My guess is that the sides settle somewhere in the middle. The last thing the Red Sox want to do is get in a hearing room with Ortiz and make a presentation why they don't want to pay him as much as he wants.
For all his outward mirth and merriment, Ortiz is sensitive when it comes to financial issues. Going to a hearing could cause issues the Red Sox do not need going into spring training.
UPDATE, 9:08 p.m.: Here are the arbitration numbers for the other unsigned Red Sox:
Alfredo Aceves is seeking $1.6 million with the Red Sox offering $900,000. Daniel Bard asked for $1.825 million with the Red Sox proposing $1.4 million. Andrew Bailey is seeking $4.7 million with the Red Sox offering $3.35 million.
Sean McAdam of Comcast had those figures first.
Red Sox left fielder Carl Crawford had surgery on his left wrist in Arizona today. GM Ben Cherington said Crawford should be recovered to play "the bulk" of the season.
The surgery was done in Arizona by Dr. Donald Sheridan. It was Sheridan who operated on Crawford in 2008 to fix a tendon issue in his right hand.
Crawford felt soreness when he started his offseason hitting workouts around Jan. 1. He had an MRI that showed cartilage damage, and arthroscopic surgery was recommended. Crawford has had wrist issues in the past, but the discomfort had always passed. Having such pain at this time of the year was a red flag.
Cherington did not rule out Crawford being available for Opening Day. But it sounds like he could miss the early part of the season. Crawford is expected to be ready to resume baseball activities at some point during spring training.
"We're not going to put a timeline on his recovery," Cherington said. "But we're optimistic Carl will be progressing in baseball activities as we get into spring training and be in a position to be active and our left fielder in our lineup for the bulk of the regular season."
Cherington said he was comfortable with the team's outfield depth. If Ryan Sweeney is in right field, the Red Sox would have Darnell McDonald and Mike Aviles available in left field. There are a number of free agent outfielders available. But if the Red Sox believe Crawford would miss only minimal time, obtaining one may not make sense.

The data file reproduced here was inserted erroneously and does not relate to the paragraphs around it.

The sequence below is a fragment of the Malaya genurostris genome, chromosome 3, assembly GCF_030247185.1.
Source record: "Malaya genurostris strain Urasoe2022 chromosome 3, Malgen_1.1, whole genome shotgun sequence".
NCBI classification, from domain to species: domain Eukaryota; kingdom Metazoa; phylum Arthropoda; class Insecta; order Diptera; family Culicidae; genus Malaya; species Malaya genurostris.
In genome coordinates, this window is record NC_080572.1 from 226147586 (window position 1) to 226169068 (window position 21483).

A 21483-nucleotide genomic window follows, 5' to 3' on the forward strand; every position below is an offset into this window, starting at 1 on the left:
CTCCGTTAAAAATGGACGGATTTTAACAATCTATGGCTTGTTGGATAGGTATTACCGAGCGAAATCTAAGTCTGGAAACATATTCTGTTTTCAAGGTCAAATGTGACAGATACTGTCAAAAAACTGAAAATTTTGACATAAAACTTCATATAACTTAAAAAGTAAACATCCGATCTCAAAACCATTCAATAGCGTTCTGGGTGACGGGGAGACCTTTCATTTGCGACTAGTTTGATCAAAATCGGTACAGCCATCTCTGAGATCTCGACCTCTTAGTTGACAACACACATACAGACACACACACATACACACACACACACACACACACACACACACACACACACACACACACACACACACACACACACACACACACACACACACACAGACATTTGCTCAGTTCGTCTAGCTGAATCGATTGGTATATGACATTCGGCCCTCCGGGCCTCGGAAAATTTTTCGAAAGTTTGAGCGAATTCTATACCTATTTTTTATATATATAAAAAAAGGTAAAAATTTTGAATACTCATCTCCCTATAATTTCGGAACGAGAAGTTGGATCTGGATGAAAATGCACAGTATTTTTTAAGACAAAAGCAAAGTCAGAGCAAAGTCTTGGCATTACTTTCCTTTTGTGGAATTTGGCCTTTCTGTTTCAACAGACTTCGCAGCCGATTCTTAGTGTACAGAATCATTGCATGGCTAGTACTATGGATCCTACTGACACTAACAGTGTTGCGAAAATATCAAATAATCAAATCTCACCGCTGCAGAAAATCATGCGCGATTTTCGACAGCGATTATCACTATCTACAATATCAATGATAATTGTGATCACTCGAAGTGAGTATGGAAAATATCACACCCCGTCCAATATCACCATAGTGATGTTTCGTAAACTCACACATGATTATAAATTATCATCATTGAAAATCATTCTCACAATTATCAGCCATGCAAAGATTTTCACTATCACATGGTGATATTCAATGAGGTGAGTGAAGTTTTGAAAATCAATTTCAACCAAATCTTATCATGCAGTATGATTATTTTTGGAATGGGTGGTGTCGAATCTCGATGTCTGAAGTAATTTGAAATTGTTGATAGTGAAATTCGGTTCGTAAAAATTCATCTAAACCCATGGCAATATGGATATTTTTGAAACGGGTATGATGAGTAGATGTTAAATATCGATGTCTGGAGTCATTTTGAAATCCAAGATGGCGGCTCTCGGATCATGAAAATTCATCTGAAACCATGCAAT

More from Cherington:
On the team's pitching depth: "I don't want to rule anything out. If spring training opened tomorrow, we'd be comfortable where we are."
On Jacoby Ellsbury's deal: The GM said only a one-year deal was discussed.
On Jason Varitek and Tim Wakefield: Cherington said the the team's position had not changed. He said the Red Sox want to treat the free-agent veterans with respect but at the same time "be honest" with them about their chances.
On Vicente Padilla: Cherington said the righthander would come to camp to compete for a spot in the rotation, but would be willing to pitch in relief.
What a major blow for the Detroit Tigers.
The Tigers put out a statement that Victor Martinez suffered a torn ACL in his left knee while conditioning, which could keep him out all of 2012.
Martinez will be re-evaluated by Dr. Richard Stedman next week, but "surgery to repair the torn ACL in his left knee is anticipated" according to the Tigers. If surgery is required, as anticipated, Martinez will most likely be lost for the 2012 season.
Martinez hit .330 (178x540) with 40 doubles, 12 home runs and 103 RBI in 145 games with the Tigers during the 2011 season.
The Red Sox avoided arbitration with infielder Mike Aviles and outfielder Jacoby Ellsbury, signing both to one-year deals.
That leaves Alfredo Aceves, Andrew Bailey, Daniel Bard and David Ortiz unsigned.
Aviles received $1.2 million and Ellsbury $8.05 million. That's a big leap for Ellsbury, who made $2.4 million last season. He finished second in the American League MVP voting, hitting .321 with a .928 OPS, 32 home runs and 39 stolen bases.
Ben Nicholson-Smith of MLB Trade Rumors had the Ellsbury news first.
"Happy to get a deal worked out! Excited to get to Spring Training and help the Red Sox get back on top!!" Ellsbury wrote on Twitter.
Ellsbury did fall shy of the record for a player in his second year of arbitration. That is held by Miguel Cabrera, who received $11.3 million in 2007. He later agreed to a multi-year deal. Jonathan Papelbon also received more in his second year, $9.35 million.
The Red Sox have six unsigned arbitration-eligible players: RHP Alfredo Aceves, INF Mike Aviles, RHP Andrew Bailey, RHP Daniel Bard, OF Jacoby Ellsbury and DH David Ortiz.